Deep pipelining (10 stages)

IPG - Instruction Pointer Generation

FET - Fetch

ROT - Rotate

EXP - Expand

REN - Rename

WL.D - Word-Line Decode

REG - Register Read

EXE - Execute

DET - Exception Detect

WRB - Write-Back

Above figure illustrates the 10-stage core pipeline. The bold line in the middle of the core pipeline indicates a point of decoupling in the pipeline. The pipeline accommodates the decoupling buffer in the ROT (instruction rotation) stage, dedicated register-remapping hardware in the REN (register rename) stage, and pipelined access of the large register file across the WLD (word line decode) and REG (register read) stages. The DET (exception detection) stage accommodates delayed branch execution as well as memory exception management and speculation support.

Prefetching with predication

Data prefetching can effectively hide memory access latency. It works by overlapping the time to access a memory location with computation time as well as with the time to access other memory locations. The compiler inserts prefetch instructions for selected data references at carefully chosen points in the program, so that referenced data items are moved as close to the processor as possible before the data items are actually used. Prefetch instructions (named lfetch in IA-64) have one argument: the address to be prefetched. The instruction¡¯s effect is to move the cache line containing the address to a higher level of the memory hierarchy. The address itself has no cache alignment requirement.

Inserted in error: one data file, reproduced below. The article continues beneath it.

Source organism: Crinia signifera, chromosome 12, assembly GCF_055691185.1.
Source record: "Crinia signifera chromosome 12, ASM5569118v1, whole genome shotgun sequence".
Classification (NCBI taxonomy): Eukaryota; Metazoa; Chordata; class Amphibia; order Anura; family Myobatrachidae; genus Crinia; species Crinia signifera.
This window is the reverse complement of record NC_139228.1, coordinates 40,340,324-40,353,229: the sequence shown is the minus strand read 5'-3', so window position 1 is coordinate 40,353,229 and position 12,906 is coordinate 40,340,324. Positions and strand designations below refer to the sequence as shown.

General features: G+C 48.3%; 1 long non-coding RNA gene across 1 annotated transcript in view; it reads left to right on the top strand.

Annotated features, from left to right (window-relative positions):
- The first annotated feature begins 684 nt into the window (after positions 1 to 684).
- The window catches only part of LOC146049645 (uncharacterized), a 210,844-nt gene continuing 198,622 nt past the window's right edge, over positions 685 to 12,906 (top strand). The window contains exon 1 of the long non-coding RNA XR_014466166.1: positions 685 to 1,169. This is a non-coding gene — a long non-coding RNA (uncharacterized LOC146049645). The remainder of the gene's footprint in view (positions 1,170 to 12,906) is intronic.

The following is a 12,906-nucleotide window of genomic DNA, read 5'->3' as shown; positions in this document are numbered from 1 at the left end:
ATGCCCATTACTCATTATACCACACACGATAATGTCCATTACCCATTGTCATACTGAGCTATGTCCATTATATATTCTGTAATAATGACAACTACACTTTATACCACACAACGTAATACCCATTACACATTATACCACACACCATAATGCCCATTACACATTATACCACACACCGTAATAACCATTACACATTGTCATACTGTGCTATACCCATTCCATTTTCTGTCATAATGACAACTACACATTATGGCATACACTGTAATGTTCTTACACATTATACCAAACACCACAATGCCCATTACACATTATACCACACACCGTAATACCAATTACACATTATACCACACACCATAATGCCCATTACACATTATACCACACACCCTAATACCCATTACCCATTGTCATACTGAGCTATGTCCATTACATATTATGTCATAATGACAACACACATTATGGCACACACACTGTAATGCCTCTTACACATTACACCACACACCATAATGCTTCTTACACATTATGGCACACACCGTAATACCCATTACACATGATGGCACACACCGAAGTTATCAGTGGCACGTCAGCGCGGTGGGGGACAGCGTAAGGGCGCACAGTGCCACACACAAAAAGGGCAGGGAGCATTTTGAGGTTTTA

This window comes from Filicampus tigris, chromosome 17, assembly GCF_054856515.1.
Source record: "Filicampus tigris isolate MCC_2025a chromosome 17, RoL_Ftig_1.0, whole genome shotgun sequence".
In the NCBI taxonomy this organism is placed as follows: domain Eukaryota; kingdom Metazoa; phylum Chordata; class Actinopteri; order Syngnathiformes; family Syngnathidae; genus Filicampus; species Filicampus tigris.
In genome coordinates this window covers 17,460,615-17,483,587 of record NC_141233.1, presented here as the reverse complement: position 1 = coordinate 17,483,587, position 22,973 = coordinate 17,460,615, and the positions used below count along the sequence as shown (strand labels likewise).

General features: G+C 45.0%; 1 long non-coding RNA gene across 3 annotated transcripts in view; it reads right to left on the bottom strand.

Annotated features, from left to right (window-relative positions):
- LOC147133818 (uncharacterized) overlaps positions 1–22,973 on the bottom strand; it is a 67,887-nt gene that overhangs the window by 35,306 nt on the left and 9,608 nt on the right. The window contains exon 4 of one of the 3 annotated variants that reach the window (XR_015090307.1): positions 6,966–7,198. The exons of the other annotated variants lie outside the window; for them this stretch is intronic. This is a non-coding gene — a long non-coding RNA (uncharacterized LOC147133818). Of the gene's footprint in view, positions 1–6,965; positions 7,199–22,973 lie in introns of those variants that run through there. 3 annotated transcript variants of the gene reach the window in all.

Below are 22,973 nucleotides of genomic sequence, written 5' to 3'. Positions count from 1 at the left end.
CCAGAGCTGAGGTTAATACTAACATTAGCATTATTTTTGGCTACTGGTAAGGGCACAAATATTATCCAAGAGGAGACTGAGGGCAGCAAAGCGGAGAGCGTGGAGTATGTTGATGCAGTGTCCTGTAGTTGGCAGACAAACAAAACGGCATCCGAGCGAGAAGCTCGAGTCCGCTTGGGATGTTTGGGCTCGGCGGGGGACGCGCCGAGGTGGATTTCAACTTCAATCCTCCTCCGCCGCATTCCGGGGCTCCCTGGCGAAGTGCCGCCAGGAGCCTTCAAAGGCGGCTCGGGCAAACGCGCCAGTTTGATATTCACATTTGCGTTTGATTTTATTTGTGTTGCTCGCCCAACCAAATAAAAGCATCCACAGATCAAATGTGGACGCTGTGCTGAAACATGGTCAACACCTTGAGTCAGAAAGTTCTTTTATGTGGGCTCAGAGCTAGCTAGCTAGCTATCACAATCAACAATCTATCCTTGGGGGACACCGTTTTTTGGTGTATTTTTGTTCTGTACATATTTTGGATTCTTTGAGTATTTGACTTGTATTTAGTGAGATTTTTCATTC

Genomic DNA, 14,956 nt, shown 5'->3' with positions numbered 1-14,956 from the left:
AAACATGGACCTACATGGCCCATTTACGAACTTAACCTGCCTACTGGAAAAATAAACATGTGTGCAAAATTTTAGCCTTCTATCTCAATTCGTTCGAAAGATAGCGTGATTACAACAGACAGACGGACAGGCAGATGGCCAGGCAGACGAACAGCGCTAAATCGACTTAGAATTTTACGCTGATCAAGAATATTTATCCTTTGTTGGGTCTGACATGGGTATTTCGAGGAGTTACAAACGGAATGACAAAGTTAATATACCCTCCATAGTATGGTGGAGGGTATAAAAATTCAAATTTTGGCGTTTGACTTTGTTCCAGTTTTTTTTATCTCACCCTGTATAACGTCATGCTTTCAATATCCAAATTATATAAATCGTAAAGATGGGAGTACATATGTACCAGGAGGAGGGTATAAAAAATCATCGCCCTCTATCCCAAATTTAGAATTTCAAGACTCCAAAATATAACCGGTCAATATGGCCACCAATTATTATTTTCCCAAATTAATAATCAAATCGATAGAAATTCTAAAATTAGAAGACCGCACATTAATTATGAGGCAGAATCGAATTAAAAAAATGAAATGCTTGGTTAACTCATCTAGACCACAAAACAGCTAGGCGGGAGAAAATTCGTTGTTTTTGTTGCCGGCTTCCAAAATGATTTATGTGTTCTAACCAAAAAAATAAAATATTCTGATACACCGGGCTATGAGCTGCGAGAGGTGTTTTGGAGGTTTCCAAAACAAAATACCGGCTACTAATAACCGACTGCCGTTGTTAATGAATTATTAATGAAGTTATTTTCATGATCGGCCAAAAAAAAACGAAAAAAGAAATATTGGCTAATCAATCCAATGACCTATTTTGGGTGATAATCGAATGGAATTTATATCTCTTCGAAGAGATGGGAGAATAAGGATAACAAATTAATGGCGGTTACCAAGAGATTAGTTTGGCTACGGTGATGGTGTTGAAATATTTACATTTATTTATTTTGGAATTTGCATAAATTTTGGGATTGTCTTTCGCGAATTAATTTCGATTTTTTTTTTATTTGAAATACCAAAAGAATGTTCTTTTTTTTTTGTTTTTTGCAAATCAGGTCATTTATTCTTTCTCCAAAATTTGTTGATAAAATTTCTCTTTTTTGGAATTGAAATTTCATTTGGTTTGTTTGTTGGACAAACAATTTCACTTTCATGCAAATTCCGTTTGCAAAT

Prefetching with rotating registers

IA-64¡¯s rotating registers can alleviate the increase in resource requirements while prefetching. Multiple arrays accessed uniformly within a loop can be prefetched with a single lfetch instruction using a rotating register that rotates the addresses of the different arrays that must be prefetched. This obviates the need for predicate calculations within the loop and saves memory slots that would otherwise be occupied by multiple lfetch instructions.


Evaluation of Microprogramming


nIntel IA-64 instruction set, EPIC, is a derived form of VLIW
nEPIC, standing for explicitly parallel instruction computing
nVLIW, standing for Very Long Instruction Word
nVLIW can perform multiple operations per cycle using horizontal microinstructions
nRemember that IA 64¡¯s instruction word is 128 bits long and consists of 3 instructions